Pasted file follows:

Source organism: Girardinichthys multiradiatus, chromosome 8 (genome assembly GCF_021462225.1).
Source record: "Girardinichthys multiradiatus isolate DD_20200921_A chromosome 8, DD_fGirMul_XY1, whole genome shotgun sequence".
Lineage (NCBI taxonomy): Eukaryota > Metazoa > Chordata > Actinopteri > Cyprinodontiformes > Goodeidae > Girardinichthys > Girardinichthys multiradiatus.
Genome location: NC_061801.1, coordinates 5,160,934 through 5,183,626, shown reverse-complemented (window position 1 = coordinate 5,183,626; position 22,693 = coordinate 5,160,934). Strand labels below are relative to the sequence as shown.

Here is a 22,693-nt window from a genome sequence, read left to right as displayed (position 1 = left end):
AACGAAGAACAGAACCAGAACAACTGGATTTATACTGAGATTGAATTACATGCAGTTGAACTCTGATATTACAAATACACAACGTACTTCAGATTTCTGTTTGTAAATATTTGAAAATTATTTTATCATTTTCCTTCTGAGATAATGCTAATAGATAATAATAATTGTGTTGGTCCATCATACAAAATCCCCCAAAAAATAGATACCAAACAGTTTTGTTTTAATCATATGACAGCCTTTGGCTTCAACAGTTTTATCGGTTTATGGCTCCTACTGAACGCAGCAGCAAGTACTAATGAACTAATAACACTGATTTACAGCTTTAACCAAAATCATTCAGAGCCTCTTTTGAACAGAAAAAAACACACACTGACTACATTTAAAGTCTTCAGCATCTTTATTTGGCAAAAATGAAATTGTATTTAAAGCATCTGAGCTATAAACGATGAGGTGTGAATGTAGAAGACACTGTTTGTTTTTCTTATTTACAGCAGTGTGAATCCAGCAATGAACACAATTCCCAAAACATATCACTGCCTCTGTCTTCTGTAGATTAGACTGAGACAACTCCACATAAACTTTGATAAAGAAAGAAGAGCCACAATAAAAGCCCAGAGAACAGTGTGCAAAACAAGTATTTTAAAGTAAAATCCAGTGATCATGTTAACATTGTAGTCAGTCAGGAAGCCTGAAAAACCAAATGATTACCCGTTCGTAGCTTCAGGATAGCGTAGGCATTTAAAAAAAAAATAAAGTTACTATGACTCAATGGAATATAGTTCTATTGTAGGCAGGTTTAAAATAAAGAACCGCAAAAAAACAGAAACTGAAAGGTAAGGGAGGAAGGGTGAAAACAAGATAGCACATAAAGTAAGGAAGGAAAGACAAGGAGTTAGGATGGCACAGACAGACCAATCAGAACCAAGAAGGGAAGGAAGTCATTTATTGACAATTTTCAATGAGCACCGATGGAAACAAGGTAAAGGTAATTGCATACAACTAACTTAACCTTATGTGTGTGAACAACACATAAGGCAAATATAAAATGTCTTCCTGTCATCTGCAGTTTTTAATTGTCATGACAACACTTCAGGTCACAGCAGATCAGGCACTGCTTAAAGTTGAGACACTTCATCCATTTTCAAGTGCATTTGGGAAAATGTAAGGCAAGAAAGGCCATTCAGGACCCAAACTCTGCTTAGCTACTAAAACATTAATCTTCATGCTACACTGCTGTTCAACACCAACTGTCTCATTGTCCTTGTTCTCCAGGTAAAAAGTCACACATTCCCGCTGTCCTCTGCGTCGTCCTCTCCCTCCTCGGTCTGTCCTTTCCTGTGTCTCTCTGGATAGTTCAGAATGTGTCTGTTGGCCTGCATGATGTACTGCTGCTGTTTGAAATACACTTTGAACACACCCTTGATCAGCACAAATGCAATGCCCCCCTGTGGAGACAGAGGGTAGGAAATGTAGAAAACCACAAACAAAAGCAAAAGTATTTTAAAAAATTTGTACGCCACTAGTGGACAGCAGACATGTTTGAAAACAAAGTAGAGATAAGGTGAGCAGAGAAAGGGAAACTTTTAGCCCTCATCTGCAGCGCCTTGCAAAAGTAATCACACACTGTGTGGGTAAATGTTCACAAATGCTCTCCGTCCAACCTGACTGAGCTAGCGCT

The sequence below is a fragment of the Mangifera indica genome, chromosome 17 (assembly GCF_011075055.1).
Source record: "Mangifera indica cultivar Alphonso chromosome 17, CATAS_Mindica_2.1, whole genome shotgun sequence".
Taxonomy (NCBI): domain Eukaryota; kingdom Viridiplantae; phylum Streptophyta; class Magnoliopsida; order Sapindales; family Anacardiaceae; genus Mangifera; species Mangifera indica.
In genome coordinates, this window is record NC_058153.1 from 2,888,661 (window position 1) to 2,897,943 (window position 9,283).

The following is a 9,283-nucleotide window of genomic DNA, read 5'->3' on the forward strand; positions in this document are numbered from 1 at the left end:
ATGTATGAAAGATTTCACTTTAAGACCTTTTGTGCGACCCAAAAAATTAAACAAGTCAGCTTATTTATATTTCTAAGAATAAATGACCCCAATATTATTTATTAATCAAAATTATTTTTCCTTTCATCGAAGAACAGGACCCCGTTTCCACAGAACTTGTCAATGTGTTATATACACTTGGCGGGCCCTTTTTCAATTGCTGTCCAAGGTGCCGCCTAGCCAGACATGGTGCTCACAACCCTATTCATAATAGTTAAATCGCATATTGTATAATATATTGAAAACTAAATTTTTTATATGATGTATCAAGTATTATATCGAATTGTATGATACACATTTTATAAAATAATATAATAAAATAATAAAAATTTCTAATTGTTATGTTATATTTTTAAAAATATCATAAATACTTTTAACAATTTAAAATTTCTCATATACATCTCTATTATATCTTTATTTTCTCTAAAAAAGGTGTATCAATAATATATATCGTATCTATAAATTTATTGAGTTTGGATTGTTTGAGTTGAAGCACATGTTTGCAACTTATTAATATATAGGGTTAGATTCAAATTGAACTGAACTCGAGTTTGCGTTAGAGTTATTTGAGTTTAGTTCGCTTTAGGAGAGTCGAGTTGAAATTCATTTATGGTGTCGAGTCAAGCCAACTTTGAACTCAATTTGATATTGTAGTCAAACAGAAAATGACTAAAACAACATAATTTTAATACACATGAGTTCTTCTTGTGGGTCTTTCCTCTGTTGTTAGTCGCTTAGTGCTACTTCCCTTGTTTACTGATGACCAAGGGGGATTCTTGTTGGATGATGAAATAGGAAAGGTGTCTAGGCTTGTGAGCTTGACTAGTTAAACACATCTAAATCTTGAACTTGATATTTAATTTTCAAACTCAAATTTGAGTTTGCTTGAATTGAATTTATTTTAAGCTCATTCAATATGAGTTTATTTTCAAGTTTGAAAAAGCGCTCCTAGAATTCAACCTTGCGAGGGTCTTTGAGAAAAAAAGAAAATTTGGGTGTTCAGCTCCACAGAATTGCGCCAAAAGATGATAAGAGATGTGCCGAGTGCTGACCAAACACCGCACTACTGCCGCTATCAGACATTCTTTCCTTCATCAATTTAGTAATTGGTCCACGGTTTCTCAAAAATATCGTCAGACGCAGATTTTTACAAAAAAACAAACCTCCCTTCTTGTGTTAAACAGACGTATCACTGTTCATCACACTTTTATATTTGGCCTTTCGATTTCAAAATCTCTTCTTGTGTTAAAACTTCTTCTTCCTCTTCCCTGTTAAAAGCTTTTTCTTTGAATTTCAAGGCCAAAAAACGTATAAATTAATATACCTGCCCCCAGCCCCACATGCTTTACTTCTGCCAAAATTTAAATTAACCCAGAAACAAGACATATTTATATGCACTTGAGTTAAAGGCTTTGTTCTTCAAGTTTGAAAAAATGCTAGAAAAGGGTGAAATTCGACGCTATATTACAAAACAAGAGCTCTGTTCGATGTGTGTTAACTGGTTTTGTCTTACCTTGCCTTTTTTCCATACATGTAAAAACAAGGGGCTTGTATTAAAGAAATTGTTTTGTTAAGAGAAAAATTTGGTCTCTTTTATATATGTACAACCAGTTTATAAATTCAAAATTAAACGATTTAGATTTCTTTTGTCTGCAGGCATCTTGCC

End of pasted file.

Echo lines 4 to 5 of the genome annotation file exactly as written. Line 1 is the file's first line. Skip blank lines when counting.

Genome location: NC_061801.1, coordinates 5,160,934 through 5,183,626, shown reverse-complemented (window position 1 = coordinate 5,183,626; position 22,693 = coordinate 5,160,934). Strand labels below are relative to the sequence as shown.

Here is a 22,693-nt window from a genome sequence, read left to right as displayed (position 1 = left end):